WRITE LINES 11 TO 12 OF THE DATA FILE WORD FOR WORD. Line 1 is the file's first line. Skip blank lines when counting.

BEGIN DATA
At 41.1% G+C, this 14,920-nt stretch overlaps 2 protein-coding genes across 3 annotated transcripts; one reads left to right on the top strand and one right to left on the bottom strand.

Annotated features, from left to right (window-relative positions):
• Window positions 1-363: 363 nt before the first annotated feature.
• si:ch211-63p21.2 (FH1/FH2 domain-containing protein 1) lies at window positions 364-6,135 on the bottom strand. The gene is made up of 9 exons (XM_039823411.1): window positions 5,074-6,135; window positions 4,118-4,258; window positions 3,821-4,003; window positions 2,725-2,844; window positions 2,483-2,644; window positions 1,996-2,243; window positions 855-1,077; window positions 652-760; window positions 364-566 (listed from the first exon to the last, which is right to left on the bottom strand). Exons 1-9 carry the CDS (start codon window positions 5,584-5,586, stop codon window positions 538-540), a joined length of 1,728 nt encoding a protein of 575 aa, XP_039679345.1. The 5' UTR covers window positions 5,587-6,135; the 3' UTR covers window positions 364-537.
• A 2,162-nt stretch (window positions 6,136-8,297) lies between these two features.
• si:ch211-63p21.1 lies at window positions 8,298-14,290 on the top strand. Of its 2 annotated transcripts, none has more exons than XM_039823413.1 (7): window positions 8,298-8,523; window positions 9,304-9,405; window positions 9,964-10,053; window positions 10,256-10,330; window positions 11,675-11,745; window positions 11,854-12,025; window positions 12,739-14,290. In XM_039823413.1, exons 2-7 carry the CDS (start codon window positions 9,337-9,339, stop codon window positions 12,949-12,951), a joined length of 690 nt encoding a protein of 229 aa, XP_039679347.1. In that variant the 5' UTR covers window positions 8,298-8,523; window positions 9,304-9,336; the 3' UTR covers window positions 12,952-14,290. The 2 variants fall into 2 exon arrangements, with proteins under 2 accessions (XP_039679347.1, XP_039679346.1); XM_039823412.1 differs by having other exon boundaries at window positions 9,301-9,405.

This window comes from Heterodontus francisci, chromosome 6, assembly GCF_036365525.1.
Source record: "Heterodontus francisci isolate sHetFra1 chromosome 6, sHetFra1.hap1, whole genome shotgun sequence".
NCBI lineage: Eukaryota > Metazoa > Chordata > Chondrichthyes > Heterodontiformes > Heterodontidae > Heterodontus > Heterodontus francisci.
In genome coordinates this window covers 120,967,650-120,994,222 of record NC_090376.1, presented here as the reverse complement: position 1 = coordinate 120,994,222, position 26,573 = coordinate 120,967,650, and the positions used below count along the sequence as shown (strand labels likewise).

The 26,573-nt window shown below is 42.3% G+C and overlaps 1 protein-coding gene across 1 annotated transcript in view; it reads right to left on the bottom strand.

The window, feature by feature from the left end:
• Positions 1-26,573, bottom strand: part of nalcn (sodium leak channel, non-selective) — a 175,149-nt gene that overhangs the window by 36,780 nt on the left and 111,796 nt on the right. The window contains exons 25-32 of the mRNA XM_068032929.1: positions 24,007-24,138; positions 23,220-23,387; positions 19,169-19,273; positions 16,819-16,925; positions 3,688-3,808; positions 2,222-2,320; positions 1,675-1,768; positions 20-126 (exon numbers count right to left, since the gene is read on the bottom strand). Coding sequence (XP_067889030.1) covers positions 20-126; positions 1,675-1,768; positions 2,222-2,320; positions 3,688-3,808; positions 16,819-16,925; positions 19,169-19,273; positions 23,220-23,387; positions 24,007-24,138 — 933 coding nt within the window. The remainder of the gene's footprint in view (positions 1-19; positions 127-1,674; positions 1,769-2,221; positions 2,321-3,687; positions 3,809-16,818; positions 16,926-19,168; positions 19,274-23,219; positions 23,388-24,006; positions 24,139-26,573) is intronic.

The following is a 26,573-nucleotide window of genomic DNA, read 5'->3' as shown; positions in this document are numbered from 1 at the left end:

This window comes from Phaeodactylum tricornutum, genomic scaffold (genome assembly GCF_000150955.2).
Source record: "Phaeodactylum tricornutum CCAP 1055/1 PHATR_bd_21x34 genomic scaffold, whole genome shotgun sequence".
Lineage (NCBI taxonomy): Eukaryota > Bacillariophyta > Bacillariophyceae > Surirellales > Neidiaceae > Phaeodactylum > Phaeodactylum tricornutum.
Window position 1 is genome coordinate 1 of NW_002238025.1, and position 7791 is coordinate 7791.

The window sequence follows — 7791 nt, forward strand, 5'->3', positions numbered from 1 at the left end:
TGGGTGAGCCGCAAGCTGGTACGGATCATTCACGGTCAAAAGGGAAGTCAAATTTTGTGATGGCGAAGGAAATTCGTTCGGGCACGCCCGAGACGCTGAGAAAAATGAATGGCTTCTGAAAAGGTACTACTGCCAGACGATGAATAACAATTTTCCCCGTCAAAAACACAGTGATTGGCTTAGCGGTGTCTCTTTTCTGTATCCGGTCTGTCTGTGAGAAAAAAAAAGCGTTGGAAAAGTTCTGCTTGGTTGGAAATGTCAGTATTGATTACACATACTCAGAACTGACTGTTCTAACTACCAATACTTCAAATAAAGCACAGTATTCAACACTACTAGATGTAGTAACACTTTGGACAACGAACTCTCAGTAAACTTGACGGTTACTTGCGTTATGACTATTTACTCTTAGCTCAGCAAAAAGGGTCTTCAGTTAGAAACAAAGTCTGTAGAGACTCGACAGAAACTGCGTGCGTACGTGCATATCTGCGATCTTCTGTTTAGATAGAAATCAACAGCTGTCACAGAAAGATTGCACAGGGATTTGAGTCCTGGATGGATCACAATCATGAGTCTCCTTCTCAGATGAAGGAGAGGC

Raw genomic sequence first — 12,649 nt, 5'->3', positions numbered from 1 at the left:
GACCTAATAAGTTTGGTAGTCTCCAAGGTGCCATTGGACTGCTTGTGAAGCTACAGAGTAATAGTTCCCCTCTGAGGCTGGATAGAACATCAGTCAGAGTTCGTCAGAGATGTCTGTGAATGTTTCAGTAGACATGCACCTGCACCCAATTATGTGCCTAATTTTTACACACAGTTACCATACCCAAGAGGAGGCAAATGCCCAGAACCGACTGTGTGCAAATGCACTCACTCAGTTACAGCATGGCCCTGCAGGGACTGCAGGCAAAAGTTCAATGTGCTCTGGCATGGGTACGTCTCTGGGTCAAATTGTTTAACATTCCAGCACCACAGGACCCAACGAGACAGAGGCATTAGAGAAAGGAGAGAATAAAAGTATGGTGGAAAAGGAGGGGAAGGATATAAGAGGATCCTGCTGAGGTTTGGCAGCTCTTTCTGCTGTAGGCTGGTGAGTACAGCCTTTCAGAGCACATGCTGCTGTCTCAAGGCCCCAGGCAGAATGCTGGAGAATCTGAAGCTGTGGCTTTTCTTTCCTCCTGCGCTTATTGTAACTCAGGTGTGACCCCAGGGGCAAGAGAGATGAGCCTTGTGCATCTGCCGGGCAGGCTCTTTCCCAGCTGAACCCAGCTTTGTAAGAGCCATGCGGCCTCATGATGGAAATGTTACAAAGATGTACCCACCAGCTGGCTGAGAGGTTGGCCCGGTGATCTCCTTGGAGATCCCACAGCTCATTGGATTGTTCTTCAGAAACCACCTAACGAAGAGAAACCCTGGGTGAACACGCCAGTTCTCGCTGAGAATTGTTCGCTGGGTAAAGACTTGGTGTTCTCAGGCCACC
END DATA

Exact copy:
The 26,573-nt window shown below is 42.3% G+C and overlaps 1 protein-coding gene across 1 annotated transcript in view; it reads right to left on the bottom strand.

The window, feature by feature from the left end: